A Sunderland social housing contractor took the prize in this new category, thanks to its enlightened employment policies, green innovations and rock 'n' roll plumber

This category was open to any type of construction business or individual (client/consultant/contractor/housebuilder/materials supplier/merchant) that has been operating for a minimum of three years as of December 2008.


  • Gentoo Construction

Gentoo realised early on that its strength was its people. Formed from the ashes of the Sunderland Housing Group, Gentoo now employs the highest number of young apprentices of any employer in the UK. The company isn't afraid to let its employees try new things, either - a joiner has been able to condense his hours to train with the 2012 Olympics squad, and one of its plumbers who moonlighted as a rock guitarist was encouraged to take a career break to follow his dreams. As a not-for-profit organisation, Gentoo can afford to invest in people and innovation, so long as it helps to grow the business. A good example is its decision to build the first development in the UK to use the super sustainable German PassivHaus system, thereby helping to improve its own sustainability expertise while furthering the cause of environmental construction.


  • A&S Enterprises

To be a successful young firm, you need something that sets you apart from your competitors. A&S has just the thing: it offers a “one-stop-shop” for projects big or small. Need some minor repairs? How about a hospital? A&S has a team that can sort it out for you. The key to its fast and reliable service has been the introduction of an M&E division that helps it to deliver co-ordinated projects from beginning to end. As a result, A&S almost doubled its turnover in two years, and hit £1.1m profit in 2008. With £3m of work already on the books for 2009, it looks as if it's on the road to yet more success.

  • GB Building Solutions

It can't be denied that GB Building Solutions started with a leg-up, inheriting 33 projects from its previous life as Gleeson Construction. However, the company has since almost doubled its order book from £280m to £420m and has increased turnover year on year by a solid 12%. The company has grown in other ways too, recruiting 226 new starters since 2006. Now that times are looking tighter, the firm has formulated a plan to carry it through the recession by keeping turnover steady and profit rising. With a balance of public and private clients and national coverage, there's no reason why it can't keep up the good work.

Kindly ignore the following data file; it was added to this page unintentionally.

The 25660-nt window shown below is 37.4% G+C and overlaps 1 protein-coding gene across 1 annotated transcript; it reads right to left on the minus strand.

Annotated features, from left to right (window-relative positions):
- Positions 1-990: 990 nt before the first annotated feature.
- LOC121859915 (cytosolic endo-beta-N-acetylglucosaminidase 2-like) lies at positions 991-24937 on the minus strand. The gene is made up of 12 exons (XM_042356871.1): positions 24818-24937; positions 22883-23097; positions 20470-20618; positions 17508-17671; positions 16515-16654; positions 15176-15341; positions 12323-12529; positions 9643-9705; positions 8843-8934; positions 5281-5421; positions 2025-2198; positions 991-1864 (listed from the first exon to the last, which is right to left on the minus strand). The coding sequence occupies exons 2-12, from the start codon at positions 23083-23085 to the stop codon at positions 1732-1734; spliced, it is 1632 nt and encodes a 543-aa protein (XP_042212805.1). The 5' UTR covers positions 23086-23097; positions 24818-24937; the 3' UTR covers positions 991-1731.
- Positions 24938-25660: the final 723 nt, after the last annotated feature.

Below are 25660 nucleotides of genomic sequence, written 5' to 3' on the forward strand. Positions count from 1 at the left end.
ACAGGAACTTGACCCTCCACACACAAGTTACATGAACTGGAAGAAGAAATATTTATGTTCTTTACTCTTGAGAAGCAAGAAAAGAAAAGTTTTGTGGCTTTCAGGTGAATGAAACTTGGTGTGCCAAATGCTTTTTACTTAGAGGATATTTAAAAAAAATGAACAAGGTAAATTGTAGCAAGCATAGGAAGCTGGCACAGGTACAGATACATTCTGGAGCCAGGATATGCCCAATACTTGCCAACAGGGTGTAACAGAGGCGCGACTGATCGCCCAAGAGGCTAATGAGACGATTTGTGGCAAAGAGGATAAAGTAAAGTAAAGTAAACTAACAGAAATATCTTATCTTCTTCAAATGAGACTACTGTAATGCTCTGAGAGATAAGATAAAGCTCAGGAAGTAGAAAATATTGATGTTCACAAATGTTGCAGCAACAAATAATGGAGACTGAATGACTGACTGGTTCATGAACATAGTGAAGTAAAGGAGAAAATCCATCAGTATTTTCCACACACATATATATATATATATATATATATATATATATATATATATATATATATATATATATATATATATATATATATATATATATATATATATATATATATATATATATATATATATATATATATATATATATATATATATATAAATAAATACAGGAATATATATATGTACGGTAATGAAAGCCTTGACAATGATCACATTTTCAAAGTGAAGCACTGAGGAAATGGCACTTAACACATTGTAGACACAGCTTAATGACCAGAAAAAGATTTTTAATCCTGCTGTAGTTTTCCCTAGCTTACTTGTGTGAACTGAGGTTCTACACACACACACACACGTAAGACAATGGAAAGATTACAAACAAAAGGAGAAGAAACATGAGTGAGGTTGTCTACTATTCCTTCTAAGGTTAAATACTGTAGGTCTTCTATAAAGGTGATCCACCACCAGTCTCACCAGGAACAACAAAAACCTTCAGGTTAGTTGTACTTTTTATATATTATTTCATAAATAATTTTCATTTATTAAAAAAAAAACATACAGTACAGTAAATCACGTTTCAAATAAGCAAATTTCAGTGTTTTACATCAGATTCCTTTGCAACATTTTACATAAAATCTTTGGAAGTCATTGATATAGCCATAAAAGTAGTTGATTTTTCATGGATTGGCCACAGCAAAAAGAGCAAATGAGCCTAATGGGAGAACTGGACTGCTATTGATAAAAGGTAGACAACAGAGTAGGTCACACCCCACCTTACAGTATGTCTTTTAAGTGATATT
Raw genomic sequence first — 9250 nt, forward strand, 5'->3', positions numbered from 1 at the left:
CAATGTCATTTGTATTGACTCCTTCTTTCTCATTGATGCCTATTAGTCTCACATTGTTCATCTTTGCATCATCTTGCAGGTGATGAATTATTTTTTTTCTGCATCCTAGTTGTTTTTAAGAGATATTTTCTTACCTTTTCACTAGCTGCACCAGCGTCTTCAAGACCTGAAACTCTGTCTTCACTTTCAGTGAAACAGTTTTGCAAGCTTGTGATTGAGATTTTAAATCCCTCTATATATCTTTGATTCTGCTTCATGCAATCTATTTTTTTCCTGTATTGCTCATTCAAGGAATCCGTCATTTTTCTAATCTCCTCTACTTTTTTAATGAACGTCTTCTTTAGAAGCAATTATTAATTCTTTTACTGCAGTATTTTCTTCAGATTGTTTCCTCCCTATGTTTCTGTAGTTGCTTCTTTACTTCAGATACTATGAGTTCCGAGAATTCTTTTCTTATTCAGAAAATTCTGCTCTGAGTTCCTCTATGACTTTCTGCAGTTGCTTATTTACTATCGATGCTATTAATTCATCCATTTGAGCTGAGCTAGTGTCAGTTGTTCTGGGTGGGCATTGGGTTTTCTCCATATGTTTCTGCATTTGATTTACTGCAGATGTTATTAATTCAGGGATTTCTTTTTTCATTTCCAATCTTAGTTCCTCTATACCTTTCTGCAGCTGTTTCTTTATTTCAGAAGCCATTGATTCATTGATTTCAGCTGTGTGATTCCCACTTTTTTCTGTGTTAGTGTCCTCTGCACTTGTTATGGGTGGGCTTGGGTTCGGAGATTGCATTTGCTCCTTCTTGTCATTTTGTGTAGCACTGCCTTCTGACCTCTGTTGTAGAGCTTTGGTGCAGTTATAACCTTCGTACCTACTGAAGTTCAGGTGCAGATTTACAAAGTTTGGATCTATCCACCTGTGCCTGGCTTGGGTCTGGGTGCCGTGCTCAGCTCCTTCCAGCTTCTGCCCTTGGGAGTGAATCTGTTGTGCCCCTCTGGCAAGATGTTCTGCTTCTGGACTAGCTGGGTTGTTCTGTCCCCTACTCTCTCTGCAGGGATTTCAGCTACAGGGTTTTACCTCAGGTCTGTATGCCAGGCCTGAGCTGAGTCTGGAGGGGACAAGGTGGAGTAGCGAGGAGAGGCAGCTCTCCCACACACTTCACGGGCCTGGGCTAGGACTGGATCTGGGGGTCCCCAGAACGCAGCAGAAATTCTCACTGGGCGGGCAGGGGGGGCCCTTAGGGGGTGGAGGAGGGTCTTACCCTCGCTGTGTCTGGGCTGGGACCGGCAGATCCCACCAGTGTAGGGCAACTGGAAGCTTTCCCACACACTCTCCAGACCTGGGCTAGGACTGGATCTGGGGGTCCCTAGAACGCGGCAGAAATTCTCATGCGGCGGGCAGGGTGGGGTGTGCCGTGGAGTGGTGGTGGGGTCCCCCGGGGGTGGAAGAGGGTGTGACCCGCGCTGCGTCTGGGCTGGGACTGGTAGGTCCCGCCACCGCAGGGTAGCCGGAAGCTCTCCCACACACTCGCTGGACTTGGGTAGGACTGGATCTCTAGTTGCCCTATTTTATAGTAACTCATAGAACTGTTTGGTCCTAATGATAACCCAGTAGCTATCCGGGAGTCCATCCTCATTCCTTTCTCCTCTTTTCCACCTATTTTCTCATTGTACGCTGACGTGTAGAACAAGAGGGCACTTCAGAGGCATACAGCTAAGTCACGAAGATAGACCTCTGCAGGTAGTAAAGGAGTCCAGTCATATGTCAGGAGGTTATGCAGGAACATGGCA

• Savant

In the seven years it has been in operation, cost and project management firm Savant has achieved an exceptional level of growth. Turnover leaped 80% in the year 2006/07, and 60% in the past year. It already has a client list that companies 50 years its senior would envy, including outfits such as the BBC, News International and the British Museum. Savant has also built up an international spread of work that should help see it through the recession. It has offices in eastern Europe and Russia, and has introduced services to help international architects design for the Russian market. If it carries on like this, Savant could be one of the next big things in construction.

  • Skelly & Couch

Consulting engineer Skelly & Couch has been in operation for fewer than two years, but it has already built itself up into a £900k-turnover firm without recourse to external financial aid. The founders' advanced knowledge of environmental design, learned from a career at consulting engineer Max Fordham, has helped it to take a share of a burgeoning market. For example, the company's online collaborative software tools are already being used by companies such as Willmott Dixon, Sheppard Robson and EC Harris. Projects on the books include public sector work and jobs for carefully selected private clients, meaning that S&C's growth should continue if the market continues to fall.

  • Vincent Stokes

Kettering-based Vincent Stokes labels itself the “hassle-free contractor”. This applies not only to its clients, but also its subcontractors. Intent on putting into practice the lessons of Sir John Egan's Rethinking Construction report, the firm is focused on nothing less than “changing the culture of the industry”. How does it plan to do that? Well, turns out that it's surprisingly easy. All you have to do is develop a stabilised, trusted supply chain, pay it on time, and developing repeat business with clients. It seems to be working, too. In five years, the firm has grown tenfold.